Well, for the first time by myself I strolled around just enjoying the atmosphere (back in ’09 and ’10 I’d been led around by friends: see pics from my day out in Nakano & Koenji) .
It’s a funky little town with lots of cobbled streets in which to lose yourself, many pedestrian-only, so you don’t need to dodge traffic. My japanese friends told me it has been home to punks for many years, and there is a plethora of vintage stores to rival Harajuku, so leave a few hours to dawdle and explore. There is also a covered mall area near the railway station with a load of groovy stores, such as these:
This is an upmarket vintage fashion store, part of the Zool chain – see the Zool shoplist here for a complete rundown of what is becoming a massive empire – this store is called Tatouage by Zool (Purple). A lot of late 60′s and 70′s stuff is here, along with more modern styles, and helpfully arranged in colour coded sections. Know you like blues? Head to that rack.
By and large, I’m not a vintage shopper, though I have been seduced by the charms of Grimoire on more than one occasion. There really are a lot of great items in here though to tempt me…including a great variety of leather jackets and knee high boots, which I DO love! (And tutus, though I’m getting too old to wear them on their own..but under a big circle skirt is ok, yes?)
Moving on to a fashion style that IS close to my heart – punk!! Next store is…
I had heard of Thrasher before, but it may have been the Gene Simmons from Kiss mask that got my attention:
Hey presto! This is the place where I’d seen the punk dummy on previous occasions (& taken irreverent photos with).
Thrasher the label is an offshoot of the skater community magazine “Thrasher” which was established in San Francisco in 1981, and launched in Japan in 2001. From magazine beginnings, wearable products followed, and presumably this store carries the label, as the logo is the same. I can’t find it on the list of Thrasher stockists however, so go figure.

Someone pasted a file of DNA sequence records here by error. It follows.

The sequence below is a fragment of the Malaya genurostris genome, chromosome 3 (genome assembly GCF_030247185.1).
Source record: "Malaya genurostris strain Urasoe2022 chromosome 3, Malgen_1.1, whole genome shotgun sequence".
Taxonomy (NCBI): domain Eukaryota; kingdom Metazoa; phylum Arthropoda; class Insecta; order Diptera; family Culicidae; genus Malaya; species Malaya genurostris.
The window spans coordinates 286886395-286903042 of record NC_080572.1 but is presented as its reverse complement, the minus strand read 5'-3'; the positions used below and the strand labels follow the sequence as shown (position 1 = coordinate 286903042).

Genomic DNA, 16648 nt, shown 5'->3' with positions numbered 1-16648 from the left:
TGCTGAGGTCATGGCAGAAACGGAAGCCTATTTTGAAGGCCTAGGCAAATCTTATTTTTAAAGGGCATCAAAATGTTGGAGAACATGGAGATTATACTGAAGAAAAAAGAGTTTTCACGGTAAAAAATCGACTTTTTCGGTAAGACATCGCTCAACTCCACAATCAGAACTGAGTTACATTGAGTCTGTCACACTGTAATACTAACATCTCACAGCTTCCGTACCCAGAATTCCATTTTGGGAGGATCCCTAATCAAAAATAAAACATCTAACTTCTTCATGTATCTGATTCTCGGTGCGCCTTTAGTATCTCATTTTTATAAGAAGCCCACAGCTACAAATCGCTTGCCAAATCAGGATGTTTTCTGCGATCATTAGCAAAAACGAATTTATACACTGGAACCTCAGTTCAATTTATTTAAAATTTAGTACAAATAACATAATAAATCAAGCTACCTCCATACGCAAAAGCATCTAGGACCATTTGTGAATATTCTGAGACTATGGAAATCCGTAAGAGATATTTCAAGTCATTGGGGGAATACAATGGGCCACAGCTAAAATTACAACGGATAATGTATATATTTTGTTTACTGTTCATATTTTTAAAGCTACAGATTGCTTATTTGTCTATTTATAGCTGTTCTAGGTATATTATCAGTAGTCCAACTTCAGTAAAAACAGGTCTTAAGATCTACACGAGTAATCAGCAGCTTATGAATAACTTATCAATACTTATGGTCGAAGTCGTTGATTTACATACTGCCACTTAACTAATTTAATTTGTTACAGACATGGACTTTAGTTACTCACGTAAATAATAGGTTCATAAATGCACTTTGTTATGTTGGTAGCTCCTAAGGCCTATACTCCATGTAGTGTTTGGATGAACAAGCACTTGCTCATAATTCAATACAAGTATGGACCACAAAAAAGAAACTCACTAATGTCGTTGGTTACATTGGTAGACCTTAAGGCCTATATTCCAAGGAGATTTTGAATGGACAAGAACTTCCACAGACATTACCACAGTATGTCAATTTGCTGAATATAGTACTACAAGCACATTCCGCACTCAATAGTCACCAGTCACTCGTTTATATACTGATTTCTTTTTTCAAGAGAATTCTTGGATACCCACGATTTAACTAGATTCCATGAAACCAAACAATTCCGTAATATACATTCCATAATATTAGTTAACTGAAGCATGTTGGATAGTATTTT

This store Thrasher offers rack upon rack of secondhand punk and vintage clothing, as well as brand new punk accessories such as band pins, skelly gloves (which I bought), belts, caps etc, as well as other music-related items. You’ll usually see some cute pierced guys with studded leather jackets at the till, which is reason enough to go
OK, everyone has heard of this one by now, and since I dropped into the Shibuya store I didn’t go into the Koenji one. (It was already getting dark and I hadn’t yet got to Nude n’ Rude!) Owner Tavuchi epitomises the Spank! look, full of 80′s, retro girlishness. For more pictorial inspiration, see the Spank! yaplog here. If fairy kei, My Little Pony and pink/blue/lavender pastelly fashion is your thing, you’ll love it.
This is a well known brand featured often in Kera magazine. Listen Flavor uses a LOT of colour in its clothing, as well as (recently) union jack and eyeball motifs, leopard and spots (always), and cartoony characters. A bit too youthful for me (except for the eyeball accessories, which I love!), but the stores always bring a smile to my face.
For a comprehensive overview of Koenji fashion, you should head straight to my friends at TokyoTelephone. They live there, so kinda have it covered See their posts on Vintage Koenji, or just fashion in Koenji. Danny Choo also has a great photo post about Koenji, which gives you a feel for the various aspects of the neighbourhood. Kimoken takes street fashion snaps in Koenji.
Koenji is on the Chuo line and can be reached from Shinjuku in 9 minutes by the JR Chuo/Sobu Line Local Service at a cost of 1250 yen.
TIP: Check Hyperdia for all your rail travel in Japan queries. I live by it!
Have you been to Koenji? What do you like about it? What are your fave stores?